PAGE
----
Audiobook & Book Review — Springfield Confidential: Jokes, Secrets, and Outright Lies from a Lifetime Writing for The Simpsons by Mike Reiss (2018) • Dey Street Books • Nonfiction, Biography/Memoir, Pop Culture Essays
Skip the audiobook. If you are interested in the POV of a writer on The Simpsons, try this book for their opinions. Not entirely an in-depth look at the making of the show but skims the surface, thus making this a book for a range of fans or those interested in breaking into this career path (writing, comedy, media production, etc).
Four-time Emmy winner Mike Reiss—who has worked on The Simpsons continuously since episode one in 1989—shares stories, scandals, and gossip about working with America’s most iconic cartoon family ever. Reiss explains how the episodes are created, and provides an inside look at the show’s writers, animators, actors and celebrity guests. He answers a range of questions from Simpsons fans and die-hards, and reminisces about the making of perennially favorite episode.
Spoiler-free Thoughts ⤵️
I would encourage readers to skip the audiobook, despite it being quite short at 7 hours, and just read this one. Audio is grating on my nerves and the jokes fall very flat. Otherwise, this book offers some genuine insight at times, as it showcases this writer’s POV of making his way through the TV/comedy writing industry and landing eventually on one of the most successful TV shows of all time. The content is a mix of info about the show and the author bio essentially. I found the bits about how the show was made to be the most valuable part of this book.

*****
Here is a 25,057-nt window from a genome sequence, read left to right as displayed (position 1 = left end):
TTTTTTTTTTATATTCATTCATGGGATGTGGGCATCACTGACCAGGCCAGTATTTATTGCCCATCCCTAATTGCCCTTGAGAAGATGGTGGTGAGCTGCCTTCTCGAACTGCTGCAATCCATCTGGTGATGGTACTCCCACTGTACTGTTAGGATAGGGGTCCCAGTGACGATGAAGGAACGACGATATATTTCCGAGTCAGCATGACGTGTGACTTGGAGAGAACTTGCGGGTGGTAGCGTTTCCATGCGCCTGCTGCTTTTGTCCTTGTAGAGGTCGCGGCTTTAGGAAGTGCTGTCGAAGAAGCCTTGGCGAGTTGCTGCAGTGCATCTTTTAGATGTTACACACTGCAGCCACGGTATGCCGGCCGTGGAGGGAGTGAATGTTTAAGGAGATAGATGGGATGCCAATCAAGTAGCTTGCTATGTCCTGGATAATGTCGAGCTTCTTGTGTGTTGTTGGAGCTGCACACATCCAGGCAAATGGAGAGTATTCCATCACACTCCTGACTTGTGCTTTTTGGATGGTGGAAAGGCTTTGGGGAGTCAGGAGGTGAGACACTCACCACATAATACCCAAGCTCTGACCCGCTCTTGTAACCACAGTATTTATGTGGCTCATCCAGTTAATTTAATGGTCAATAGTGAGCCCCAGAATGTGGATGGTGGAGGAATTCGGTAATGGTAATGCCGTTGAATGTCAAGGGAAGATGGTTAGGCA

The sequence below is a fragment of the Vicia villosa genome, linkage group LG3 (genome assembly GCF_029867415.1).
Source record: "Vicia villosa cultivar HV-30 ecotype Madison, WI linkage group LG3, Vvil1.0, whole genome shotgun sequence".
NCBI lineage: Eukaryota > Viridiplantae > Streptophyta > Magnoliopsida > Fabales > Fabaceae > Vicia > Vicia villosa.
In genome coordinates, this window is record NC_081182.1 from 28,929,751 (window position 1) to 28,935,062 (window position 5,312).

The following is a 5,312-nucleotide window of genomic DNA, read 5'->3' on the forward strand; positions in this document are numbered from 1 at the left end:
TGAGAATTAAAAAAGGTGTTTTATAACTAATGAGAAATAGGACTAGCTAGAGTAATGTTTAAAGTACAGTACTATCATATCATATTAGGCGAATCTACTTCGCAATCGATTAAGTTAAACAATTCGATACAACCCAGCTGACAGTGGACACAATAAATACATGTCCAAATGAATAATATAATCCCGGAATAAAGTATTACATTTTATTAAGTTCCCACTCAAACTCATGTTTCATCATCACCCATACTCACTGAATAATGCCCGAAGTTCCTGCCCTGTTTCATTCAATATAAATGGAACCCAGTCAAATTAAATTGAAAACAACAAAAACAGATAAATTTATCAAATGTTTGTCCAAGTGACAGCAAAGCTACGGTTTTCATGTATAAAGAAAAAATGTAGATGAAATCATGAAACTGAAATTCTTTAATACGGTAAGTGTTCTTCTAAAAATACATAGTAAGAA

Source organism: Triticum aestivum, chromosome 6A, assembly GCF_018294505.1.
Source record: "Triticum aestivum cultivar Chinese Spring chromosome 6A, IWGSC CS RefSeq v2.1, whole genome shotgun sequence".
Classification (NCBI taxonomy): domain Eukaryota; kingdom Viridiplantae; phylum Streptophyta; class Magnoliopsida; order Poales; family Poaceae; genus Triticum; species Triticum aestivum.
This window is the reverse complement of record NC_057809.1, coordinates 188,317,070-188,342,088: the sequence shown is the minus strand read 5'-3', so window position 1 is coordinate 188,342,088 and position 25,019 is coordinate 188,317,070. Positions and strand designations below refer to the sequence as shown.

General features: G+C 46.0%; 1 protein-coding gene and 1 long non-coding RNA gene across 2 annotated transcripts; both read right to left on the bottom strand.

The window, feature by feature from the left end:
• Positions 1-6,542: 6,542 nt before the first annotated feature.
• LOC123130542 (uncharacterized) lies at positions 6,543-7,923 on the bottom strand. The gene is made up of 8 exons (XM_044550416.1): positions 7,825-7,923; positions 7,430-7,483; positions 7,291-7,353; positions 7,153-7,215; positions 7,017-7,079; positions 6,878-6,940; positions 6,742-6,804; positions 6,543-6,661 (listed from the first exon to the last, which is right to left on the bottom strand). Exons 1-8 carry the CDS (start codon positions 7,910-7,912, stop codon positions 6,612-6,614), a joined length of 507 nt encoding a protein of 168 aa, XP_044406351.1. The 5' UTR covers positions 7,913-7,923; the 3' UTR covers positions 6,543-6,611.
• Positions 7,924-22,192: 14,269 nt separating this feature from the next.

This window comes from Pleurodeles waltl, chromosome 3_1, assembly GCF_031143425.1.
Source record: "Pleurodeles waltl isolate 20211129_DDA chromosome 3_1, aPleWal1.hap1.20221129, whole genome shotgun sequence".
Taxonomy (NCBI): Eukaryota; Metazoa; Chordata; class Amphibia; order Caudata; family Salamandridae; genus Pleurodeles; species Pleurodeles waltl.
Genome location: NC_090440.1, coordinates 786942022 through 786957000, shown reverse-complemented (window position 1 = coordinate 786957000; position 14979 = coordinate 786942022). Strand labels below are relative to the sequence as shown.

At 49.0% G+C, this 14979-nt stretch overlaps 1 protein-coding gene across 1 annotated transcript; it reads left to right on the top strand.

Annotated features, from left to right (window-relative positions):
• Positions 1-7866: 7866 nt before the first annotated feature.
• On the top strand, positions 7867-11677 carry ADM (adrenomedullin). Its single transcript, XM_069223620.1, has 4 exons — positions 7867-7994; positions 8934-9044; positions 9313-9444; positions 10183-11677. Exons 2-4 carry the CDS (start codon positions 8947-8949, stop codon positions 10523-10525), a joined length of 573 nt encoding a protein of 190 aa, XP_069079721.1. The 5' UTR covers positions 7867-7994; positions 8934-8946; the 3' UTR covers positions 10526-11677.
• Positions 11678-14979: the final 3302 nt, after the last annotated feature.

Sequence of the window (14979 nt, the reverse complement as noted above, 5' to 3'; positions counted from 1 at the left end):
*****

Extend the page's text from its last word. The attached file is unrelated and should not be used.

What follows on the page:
Another strength of this work is the laidback, conversational tone, which works pretty well considering the content discussed. The layout of the content is also often broken up by charts/tables or facts squares etc, so it is honesty a quick read. You could easily get what you need to know from a few chapters.
I like to read about pop culture, and I’m using this one as a springboard for a few academic books about animated series, including a different set of essays called The Simpsons: A Culture History by Moritz Fink (2019)